Reroofing shingles with IKO Cambridge

Reroofing over an existing shingle roof: Some facts and what you need to know

Photo: Reroofing “The Westin Turtle Bay Resort & Spa, Mauritius” with IKO Cambridge 53

You want to renovate? Or change the appearance of your property? Is the end of the life expectancy of your roof coming closer? Reroofing can be the answer!

When your shingle roof is nearing the end of its lifespan, it is probably the time for some big decision what to do. Decision must be made whether to remove the old shingles or apply new shingles directly over the existing layer.

It’s called reroofing and this is the process of recovering or replacing an existing roof covering.

With the exception of asphalt shingles, no other pitched roofing materials will allow you to perform the repair process directly over the existing roofing material. By using shingles you'll save time and money and you will manage the renovation process easier and faster. By using bitumen shingles for your roof, you'll reduce the impact on the environment.

Difference between reroofing and roof replacement

Roofing over an existing roof is also called reroofing or an overlay. It is the process where roofers install a new roof over your existing one, i.e. add a new layer of shingles, which means that there is no tearing off of the old roof.


Re-roofing with IKO Shingles. Reroofing shingles.

Roof replacement is the process of installing a completely new roof that includes tear off of the old one. Roofers will tear everything off, down to the deck of the roof, and basically start from scratch with the new roof, from putting an underlay e.g. Armourbase Pro Plus and then installing shingles.

The replacement of roof involves much more time and labor which is more expensive than reroofing. When a roof doesn’t have underlying problems is an old and simply losing its function, reroofing might be a better solution as it involves much less work on your home, as well as less money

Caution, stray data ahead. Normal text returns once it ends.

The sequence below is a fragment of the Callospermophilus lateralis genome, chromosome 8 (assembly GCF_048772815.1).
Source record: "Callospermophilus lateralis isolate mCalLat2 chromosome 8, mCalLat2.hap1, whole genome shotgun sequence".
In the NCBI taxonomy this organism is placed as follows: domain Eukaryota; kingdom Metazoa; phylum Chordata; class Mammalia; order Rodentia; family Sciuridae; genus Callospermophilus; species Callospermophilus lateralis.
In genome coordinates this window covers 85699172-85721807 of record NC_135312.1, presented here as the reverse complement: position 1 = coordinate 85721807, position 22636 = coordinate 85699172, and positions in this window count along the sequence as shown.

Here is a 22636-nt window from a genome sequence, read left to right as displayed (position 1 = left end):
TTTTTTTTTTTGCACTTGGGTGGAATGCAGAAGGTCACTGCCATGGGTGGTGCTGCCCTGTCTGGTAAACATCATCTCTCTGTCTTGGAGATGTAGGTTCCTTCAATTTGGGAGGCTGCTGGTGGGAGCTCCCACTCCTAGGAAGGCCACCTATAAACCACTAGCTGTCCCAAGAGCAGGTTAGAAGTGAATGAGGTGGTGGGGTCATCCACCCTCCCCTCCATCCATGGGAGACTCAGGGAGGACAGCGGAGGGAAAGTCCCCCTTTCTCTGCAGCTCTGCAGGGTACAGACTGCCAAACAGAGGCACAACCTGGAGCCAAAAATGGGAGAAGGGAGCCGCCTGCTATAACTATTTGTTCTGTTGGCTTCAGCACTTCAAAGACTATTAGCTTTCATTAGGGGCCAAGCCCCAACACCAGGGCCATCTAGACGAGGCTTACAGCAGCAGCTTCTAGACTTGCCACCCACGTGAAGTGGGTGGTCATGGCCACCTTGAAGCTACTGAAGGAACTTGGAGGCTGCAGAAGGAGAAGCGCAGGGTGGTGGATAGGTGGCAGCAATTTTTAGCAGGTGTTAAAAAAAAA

Roof replacement. Reroofing shingles.

When is it better to put a new roof over an existing roof

When your roof starts to fail, but it is in an overall good condition, a reroofing might be the best choice for you. It means that your roof may be at the end of its life, but its underlying structures and wooden deck are in a generally good condition. Your shingles may be losing granules and are worn out due to age or weather, but they are not causing leaks, they are not curling or missing. These are all good predispositions for installing a new layer of shingles over the existing one.

Reroofing can also be done when you simply want or need a change on your roof. If you want a different design or color, or you may be completely renovating your home so you want the roof to match your new style. Installing a new shingle layer will give your roof depth and even a three-dimensional appearance, as it is slightly raised due to the existing layer of shingles beneath it. The best IKO shingle for this is the Cambridge Xtreme 9,5° or Cambridge Xpress.

When it comes to the financial aspect of reroofing, it is undoubtedly less expensive than a complete roof replacement. The main reason for that is that there is no need for a tear off of the old roof – of the existing shingles and the underlying structures. This means that there is significantly less labor needed, as well as time spent on the project, and therefore the costs are lower. Your roofer can immediately start with the installation of the new roof, without spending time on shingle removal and disposal.


When is it not recommended to do reroofing

Every professional roofer after roof inspection will come to you with his report or a recommendation, explaining why your roof is or isn’t for reroofing. You can ask for a few roof estimates from different contractors just to be sure that you are doing the right thing, so that you can choose the best roofer for yourself. One of the main and most straightforward reasons is curling shingles, as you can only install a new layer if an old shingle roof is completely flat and level. Second reason can be an existing damage of wooden structure underneath, such as rot or sagging.


Sagging shingles. Reroofing shingles
Curling shingles. Reroofing shingles.

Step by step application of reroofing